More than half of all semiconductor suppliers now comply with conflict minerals laws—is your company ready?
More than half of the global semiconductor suppliers have now taken the required steps to rid their products of prohibited conflict minerals. With the time running out to comply with U.S. government mandates, the remaining companies need to ensure that their product lines comply with the law, according to IHS Technology (NYSE: IHS).
Semiconductor suppliers across the globe have moved rapidly to ascertain that their products are free of tantalum, tin, tungsten and gold—substances that are deemed as conflict minerals, mined from the Democratic Republic of Congo (DRC) and bordering countries including Angola, Burundi and Rwanda.
Nearly 60 percent of these companies have issued declarations that their products are in compliance with the conflict minerals reporting requirements of the 2012 Dodd-Frank Wall Street Reform and Consumer Protection Act, according to data derived from the IHS BOM Manager. The percentage of compliant companies has increased from the 7 percent in the first quarter of 2013, and the total is expected to increase to 85 percent.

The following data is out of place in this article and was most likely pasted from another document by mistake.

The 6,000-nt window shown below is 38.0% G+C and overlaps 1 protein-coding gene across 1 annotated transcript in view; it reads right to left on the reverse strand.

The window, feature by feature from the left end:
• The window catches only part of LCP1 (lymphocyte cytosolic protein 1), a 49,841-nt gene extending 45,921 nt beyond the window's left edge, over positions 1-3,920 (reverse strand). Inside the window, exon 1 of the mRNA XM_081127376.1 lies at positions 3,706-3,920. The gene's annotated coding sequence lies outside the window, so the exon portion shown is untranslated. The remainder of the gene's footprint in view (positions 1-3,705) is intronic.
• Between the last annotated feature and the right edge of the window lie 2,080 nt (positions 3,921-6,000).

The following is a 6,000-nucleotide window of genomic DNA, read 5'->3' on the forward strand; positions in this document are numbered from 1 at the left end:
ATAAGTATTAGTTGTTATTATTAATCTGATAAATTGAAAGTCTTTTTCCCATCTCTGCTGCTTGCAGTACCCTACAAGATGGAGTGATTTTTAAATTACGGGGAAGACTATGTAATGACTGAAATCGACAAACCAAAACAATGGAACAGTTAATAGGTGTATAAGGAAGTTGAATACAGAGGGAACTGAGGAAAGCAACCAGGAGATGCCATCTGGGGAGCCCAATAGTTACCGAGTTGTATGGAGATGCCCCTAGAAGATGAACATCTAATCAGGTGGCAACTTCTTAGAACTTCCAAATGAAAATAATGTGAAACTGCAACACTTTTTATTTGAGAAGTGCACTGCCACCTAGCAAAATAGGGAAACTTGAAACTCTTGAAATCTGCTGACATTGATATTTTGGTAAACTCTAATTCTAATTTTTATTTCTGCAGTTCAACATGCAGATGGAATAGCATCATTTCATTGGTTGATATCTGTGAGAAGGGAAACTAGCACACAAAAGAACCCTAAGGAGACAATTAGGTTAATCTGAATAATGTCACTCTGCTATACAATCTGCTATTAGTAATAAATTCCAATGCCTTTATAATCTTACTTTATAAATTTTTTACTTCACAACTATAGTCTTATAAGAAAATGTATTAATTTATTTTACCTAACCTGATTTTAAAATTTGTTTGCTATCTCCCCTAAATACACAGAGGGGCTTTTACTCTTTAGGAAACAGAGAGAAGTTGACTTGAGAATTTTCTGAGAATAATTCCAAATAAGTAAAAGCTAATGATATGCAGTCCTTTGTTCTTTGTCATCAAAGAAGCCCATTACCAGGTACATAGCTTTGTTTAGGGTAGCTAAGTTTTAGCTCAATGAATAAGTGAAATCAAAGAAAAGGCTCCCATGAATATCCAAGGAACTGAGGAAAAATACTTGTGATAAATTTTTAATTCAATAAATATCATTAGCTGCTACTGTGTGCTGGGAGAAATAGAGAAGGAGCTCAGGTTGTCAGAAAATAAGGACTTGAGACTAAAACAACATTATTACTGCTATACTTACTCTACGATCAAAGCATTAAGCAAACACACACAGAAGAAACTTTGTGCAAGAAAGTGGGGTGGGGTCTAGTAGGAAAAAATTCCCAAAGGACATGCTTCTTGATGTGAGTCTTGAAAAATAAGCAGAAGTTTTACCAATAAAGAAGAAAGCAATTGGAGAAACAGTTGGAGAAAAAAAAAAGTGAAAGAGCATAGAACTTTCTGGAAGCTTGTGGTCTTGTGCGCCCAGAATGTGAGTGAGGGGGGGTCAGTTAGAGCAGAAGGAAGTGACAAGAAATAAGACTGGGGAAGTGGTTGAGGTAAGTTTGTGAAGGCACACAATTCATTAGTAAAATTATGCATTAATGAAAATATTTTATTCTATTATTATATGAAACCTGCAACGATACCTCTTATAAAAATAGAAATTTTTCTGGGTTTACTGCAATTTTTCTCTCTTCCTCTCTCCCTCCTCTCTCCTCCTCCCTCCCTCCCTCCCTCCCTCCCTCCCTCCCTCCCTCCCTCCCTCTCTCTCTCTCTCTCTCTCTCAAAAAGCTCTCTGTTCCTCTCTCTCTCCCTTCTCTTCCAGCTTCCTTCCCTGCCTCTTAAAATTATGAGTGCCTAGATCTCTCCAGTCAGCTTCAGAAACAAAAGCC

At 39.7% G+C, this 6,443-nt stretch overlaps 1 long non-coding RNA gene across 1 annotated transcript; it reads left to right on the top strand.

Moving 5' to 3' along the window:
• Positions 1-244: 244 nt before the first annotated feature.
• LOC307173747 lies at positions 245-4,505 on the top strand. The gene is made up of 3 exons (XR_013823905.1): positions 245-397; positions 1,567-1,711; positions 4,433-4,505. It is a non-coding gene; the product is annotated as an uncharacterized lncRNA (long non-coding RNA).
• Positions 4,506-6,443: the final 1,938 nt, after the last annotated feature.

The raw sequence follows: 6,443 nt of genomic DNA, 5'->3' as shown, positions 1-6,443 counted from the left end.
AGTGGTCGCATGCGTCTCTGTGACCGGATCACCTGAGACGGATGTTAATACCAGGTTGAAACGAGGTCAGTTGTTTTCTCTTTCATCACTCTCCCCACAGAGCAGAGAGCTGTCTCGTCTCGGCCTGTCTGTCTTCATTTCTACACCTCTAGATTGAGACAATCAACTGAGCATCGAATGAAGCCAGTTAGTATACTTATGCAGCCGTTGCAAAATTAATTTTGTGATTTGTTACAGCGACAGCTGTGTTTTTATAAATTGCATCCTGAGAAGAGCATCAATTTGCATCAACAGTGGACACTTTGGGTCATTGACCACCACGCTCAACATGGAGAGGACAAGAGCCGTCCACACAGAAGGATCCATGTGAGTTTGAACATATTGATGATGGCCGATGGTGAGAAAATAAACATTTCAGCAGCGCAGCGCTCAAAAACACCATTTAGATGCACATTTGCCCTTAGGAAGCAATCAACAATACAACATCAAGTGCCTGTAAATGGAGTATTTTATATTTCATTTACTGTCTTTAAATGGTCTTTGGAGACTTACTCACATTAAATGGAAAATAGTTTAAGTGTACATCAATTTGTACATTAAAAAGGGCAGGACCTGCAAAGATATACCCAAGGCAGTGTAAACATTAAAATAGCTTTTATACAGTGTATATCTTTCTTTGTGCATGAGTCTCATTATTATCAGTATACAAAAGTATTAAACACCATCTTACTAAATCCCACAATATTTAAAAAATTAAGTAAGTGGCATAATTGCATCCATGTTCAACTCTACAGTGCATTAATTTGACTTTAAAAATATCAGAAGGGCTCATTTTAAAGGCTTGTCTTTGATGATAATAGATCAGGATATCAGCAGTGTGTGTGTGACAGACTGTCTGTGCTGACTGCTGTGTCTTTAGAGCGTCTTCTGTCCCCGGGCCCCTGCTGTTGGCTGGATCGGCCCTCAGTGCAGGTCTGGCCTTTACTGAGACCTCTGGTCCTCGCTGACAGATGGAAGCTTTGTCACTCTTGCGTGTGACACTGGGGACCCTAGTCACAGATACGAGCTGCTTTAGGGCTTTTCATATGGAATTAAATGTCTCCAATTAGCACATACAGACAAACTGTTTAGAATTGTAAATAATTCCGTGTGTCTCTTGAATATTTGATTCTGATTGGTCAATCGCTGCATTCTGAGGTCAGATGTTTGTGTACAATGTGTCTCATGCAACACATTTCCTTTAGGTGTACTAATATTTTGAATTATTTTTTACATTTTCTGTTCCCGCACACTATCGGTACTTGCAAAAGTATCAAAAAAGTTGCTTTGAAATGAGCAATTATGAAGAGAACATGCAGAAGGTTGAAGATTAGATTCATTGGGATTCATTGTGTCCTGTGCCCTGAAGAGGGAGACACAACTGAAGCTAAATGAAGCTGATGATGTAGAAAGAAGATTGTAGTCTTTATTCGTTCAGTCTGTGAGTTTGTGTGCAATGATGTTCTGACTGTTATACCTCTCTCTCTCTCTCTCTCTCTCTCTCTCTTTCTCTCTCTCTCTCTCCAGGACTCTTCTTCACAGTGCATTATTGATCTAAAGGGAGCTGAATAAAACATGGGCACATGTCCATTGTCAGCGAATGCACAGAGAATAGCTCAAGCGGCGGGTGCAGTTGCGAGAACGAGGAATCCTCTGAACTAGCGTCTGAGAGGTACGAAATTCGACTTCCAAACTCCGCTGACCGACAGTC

The law was passed in an effort to prevent rebel groups in the DRC from using profits from illegal mines to fund their civil war efforts. Armed groups affiliated with rebels or the Congolese National Army have used violence to force people, including children, to work long hours in these unsafe mines.
Gold, tin, tantalum and tungsten are used in semiconductor fabrication and the chip assembly process. Overall, resources from the DRC make up a relatively small portion of minerals used in semiconductors and other electronic components and equipment.
Of the four raw materials, the most prevalent is tantalum, which is commonly employed in capacitors. About 10-20 percent of those raw materials are from the DRC with tin at 6 to 8 percent, tungsten, 2 to 4 percent and gold, about 1 percent or less.
While many chip companies have determined that their products are conflict-mineral free, others are still investigating their supply chains
To help semiconductor companies comply with Dodd-Frank, IHS offers data, tools and services while also gathering IHS conflict minerals data monthly from websites and environmental documents. The IHS suite of parts procurement tools can help companies comply with DRC conflict minerals content and documents.
The tools provide insight for required SEC reporting on conflict minerals, with 44 million parts with attributed DRC data.
Gregory Wood is the director, parts content, for IHS Technology.